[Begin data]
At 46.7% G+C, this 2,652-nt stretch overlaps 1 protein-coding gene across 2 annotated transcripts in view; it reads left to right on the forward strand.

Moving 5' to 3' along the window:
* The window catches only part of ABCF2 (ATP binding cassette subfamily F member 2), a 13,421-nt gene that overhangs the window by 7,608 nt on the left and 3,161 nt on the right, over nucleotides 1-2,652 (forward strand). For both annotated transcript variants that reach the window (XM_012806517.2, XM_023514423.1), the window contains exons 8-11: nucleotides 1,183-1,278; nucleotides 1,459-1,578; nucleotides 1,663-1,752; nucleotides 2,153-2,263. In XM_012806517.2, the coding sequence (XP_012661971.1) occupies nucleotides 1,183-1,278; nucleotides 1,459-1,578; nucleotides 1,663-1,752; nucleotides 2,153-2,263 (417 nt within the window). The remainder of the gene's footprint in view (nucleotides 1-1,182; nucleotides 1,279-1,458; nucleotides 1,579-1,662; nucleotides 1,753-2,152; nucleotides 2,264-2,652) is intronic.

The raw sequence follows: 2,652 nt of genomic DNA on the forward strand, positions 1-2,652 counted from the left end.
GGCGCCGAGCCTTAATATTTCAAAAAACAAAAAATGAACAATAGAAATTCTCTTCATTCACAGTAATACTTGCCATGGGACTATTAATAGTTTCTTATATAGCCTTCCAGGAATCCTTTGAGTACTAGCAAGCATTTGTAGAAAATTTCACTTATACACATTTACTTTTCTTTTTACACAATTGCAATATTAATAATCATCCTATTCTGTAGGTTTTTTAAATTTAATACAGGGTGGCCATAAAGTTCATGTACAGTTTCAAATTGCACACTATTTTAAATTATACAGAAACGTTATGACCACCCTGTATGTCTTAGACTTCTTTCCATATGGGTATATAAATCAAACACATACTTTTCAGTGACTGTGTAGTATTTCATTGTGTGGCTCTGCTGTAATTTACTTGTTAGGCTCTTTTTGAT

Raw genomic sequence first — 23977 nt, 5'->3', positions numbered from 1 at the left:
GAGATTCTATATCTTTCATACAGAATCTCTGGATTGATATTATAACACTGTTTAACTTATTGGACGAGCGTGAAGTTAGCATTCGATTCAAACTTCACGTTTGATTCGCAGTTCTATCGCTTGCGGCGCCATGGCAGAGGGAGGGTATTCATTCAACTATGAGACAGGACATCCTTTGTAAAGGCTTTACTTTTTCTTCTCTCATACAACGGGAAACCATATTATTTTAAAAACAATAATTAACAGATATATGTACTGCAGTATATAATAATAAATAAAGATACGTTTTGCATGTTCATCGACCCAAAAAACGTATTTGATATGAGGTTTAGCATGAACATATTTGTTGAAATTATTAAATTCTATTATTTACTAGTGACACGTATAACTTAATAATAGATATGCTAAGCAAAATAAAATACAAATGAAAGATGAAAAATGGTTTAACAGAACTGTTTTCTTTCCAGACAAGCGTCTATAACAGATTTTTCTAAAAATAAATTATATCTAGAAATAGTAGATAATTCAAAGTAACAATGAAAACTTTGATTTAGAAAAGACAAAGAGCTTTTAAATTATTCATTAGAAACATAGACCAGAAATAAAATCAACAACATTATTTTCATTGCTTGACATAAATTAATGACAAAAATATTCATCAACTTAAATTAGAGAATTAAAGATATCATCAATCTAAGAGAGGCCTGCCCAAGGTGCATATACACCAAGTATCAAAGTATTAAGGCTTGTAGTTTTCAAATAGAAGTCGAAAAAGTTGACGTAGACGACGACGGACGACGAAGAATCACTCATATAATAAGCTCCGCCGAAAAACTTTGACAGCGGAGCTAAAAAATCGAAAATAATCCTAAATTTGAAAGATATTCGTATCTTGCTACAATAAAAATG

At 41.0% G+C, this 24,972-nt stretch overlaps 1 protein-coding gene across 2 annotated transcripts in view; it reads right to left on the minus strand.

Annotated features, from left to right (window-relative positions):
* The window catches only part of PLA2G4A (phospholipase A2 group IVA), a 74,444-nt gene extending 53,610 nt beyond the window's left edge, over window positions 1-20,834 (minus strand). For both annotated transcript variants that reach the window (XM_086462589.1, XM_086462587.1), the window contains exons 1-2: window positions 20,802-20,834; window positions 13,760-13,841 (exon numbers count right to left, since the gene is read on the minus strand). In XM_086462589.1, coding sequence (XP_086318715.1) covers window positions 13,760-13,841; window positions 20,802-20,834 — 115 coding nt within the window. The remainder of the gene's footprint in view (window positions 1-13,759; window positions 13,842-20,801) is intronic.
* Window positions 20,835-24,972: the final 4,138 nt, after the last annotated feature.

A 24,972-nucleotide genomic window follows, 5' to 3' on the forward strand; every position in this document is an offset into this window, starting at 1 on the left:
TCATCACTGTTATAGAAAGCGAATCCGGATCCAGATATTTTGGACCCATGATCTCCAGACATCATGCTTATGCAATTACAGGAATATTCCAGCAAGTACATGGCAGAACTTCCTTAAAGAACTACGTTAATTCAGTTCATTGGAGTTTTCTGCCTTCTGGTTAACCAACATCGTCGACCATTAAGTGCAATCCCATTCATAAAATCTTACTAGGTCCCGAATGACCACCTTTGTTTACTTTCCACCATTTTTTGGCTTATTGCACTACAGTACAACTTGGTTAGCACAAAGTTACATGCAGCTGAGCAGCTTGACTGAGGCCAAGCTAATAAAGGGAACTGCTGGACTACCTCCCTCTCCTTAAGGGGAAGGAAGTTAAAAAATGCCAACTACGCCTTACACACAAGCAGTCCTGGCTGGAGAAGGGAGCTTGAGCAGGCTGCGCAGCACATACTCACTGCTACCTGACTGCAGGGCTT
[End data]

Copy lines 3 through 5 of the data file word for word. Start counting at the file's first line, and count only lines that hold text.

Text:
* The window catches only part of ABCF2 (ATP binding cassette subfamily F member 2), a 13,421-nt gene that overhangs the window by 7,608 nt on the left and 3,161 nt on the right, over nucleotides 1-2,652 (forward strand). For both annotated transcript variants that reach the window (XM_012806517.2, XM_023514423.1), the window contains exons 8-11: nucleotides 1,183-1,278; nucleotides 1,459-1,578; nucleotides 1,663-1,752; nucleotides 2,153-2,263. In XM_012806517.2, the coding sequence (XP_012661971.1) occupies nucleotides 1,183-1,278; nucleotides 1,459-1,578; nucleotides 1,663-1,752; nucleotides 2,153-2,263 (417 nt within the window). The remainder of the gene's footprint in view (nucleotides 1-1,182; nucleotides 1,279-1,458; nucleotides 1,579-1,662; nucleotides 1,753-2,152; nucleotides 2,264-2,652) is intronic.

The raw sequence follows: 2,652 nt of genomic DNA on the forward strand, positions 1-2,652 counted from the left end.
GGCGCCGAGCCTTAATATTTCAAAAAACAAAAAATGAACAATAGAAATTCTCTTCATTCACAGTAATACTTGCCATGGGACTATTAATAGTTTCTTATATAGCCTTCCAGGAATCCTTTGAGTACTAGCAAGCATTTGTAGAAAATTTCACTTATACACATTTACTTTTCTTTTTACACAATTGCAATATTAATAATCATCCTATTCTGTAGGTTTTTTAAATTTAATACAGGGTGGCCATAAAGTTCATGTACAGTTTCAAATTGCACACTATTTTAAATTATACAGAAACGTTATGACCACCCTGTATGTCTTAGACTTCTTTCCATATGGGTATATAAATCAAACACATACTTTTCAGTGACTGTGTAGTATTTCATTGTGTGGCTCTGCTGTAATTTACTTGTTAGGCTCTTTTTGAT